How can we apply the faith-follows-action principle to leading a church, planning worship, and to nurturing personal faith? First, a top priority for churches must be to make their members active participants, not mere spectators. … If research on persuasion is any indication, this will be best accomplished by direct, personal calls to committed action, not merely by mass appeals and announcements.
In worship, too, people should be engaged as active participants, not mere spectators of religious theater. Research indicates that passively received spoken words have surprisingly little impact on listeners. Changes in attitude resulting from spoken persuasion are less likely to endure and influence subsequent behavior than attitude changes emerging from experience. (pp. 196-197)
Myers and Jeeves go on to give some ways in which worship is enacted rather than simply received – passing the peace, contributing prayers, reading Scripture responsively, kneeling and such. All of these can be quite valuable, although I don’t think that they alone are sufficient to move the church experience from spectator to active participant. To be a an active participant requires not just embodied actions at the direction of a leader, but meaningful contribution.
I’m a scientist and an educator. Although “faith” isn’t the goal in my classes, learning certainly is – and passively received spoken words have as little impact on learning as they have on behavior. A course design involving nothing more than entertaining lectures with some reading thrown in generally gives less than desired results. Problems, presentations, projects, papers, study groups, even tests, … our students won’t really learn much without these. We flip or partially flip classrooms, require participation and discussion to engage the students more deeply. We encourage questions and expect to defend our answers. The experience is structured with an end goal in mind – making peers (not clones or followers) out of students.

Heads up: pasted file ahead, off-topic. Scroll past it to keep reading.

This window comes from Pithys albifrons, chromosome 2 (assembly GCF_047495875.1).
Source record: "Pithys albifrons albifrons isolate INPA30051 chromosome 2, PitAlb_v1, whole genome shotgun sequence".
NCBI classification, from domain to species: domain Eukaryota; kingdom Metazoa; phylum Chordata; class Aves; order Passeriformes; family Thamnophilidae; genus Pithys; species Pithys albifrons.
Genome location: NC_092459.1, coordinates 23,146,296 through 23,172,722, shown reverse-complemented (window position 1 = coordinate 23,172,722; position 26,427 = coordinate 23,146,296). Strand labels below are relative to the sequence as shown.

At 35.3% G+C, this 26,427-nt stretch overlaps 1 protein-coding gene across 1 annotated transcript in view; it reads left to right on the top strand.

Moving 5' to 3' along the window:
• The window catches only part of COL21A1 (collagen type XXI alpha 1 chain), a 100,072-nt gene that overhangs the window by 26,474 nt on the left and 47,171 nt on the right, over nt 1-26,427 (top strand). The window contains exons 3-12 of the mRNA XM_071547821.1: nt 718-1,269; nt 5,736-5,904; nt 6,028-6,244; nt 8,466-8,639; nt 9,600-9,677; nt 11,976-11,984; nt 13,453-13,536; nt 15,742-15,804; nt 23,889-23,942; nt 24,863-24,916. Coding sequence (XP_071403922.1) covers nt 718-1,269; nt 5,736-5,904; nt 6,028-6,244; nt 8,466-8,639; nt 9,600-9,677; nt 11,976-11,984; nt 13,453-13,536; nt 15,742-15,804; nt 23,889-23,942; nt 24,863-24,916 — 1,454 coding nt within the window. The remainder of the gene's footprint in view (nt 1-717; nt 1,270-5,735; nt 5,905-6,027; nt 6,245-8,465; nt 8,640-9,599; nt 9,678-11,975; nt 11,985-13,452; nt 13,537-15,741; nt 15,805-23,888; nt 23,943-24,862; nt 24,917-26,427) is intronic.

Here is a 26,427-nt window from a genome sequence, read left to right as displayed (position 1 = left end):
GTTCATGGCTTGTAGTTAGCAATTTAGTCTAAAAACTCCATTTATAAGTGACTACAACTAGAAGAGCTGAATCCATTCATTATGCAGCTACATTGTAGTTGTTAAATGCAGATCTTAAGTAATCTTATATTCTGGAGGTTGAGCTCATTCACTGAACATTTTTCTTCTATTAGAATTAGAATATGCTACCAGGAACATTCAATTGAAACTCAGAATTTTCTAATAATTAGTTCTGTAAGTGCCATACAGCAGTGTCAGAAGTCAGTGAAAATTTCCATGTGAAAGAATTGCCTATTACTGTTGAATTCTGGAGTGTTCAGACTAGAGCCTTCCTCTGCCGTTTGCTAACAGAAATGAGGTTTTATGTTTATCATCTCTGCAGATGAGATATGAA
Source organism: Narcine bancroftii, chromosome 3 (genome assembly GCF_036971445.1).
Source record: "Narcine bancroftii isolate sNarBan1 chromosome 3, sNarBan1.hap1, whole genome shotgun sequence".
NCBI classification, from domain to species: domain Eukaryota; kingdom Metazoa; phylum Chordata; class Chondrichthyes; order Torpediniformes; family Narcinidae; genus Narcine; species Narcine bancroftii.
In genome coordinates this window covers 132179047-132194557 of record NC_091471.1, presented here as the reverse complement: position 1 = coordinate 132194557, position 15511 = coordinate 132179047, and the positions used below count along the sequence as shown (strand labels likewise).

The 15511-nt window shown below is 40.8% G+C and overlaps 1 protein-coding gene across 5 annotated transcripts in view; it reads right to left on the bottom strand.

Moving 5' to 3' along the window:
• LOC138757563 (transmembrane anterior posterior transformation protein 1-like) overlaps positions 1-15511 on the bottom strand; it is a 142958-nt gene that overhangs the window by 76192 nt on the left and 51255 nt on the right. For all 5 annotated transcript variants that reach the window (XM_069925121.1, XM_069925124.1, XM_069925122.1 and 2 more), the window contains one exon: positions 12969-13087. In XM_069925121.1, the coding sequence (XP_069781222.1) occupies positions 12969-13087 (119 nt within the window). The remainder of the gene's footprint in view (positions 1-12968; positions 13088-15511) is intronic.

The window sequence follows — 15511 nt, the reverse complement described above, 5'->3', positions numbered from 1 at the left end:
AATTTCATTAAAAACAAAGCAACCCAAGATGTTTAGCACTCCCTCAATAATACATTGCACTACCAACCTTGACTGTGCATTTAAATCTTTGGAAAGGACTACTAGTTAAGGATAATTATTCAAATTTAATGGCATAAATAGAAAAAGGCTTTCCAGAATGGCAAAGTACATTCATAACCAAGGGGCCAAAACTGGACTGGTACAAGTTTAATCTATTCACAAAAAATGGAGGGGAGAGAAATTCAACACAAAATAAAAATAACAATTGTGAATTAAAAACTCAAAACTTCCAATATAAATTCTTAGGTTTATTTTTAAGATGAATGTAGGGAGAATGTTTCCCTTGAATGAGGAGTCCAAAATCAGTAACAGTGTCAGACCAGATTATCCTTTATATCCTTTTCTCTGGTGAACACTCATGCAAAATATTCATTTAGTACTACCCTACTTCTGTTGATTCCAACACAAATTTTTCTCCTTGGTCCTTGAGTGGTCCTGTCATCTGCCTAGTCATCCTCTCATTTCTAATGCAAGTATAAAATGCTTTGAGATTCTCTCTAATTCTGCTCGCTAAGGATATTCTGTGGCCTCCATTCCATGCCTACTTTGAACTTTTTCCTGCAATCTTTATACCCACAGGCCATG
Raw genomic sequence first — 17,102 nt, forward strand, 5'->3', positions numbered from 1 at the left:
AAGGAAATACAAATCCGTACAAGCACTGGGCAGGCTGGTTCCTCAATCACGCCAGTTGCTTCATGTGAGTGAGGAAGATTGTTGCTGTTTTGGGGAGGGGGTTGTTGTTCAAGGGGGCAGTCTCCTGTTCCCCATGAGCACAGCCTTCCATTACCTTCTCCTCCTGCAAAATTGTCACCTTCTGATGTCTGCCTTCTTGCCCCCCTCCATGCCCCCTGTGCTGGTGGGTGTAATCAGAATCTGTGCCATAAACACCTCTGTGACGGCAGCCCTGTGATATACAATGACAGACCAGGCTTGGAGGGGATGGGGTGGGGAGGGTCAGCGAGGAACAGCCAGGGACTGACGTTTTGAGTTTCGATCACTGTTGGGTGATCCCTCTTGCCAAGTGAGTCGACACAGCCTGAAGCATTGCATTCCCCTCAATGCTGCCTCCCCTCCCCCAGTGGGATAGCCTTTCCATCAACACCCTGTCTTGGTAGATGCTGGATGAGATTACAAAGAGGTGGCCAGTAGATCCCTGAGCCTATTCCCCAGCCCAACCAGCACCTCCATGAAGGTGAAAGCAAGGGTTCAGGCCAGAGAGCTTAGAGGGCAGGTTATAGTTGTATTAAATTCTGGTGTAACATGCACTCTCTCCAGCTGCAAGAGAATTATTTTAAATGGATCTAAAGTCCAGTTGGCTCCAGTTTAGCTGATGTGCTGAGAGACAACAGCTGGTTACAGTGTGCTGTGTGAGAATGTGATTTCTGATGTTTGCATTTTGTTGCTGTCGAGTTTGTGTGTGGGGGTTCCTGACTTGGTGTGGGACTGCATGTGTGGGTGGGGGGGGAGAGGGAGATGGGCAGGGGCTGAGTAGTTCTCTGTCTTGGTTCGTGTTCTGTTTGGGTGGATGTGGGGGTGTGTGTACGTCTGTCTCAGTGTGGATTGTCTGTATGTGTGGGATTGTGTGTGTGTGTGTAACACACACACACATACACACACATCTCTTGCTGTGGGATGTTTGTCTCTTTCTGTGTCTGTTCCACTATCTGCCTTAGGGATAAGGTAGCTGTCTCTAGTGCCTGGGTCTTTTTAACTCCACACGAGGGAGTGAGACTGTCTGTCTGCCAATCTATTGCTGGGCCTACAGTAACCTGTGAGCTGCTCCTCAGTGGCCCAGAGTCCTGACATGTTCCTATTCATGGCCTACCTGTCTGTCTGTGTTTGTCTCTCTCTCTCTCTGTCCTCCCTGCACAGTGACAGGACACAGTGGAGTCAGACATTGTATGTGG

A church isn’t a classroom though – and the problems and solutions are different. It is dangerous to draw too many parallels. The question I’d like to pose today is simple although the answers are not so simple.
What is the purpose of the church – or your church?
How does the structure of the church achieve this purpose? Where could it use improvement?
The answers to these questions may be quite different if we take some of the concepts described by Myers and Jeeves seriously. The science of psychology, especially neuroscience and social psychology, has reminded us of the collective nature of evil (i.e. sin) and the need for a collective response. It has led to the insight that action and faith, like action and attitude, is a spiral where action and faith feed back on each other to reach the end result. It has taught us the importance of active participation. Neuroscience takes this one step further. Who we associate with, what we think, and what we do changes the very structures activated and grown in our brains giving deeper significance to the endless spiral of action and attitude.
Are there lessons we can and should learn from studies in social psychology?
If you wish to contact me directly you may do so at rjs4mail [at] att.net.
If interested you can subscribe to a full text feed of my posts at Musings on Science and Theology.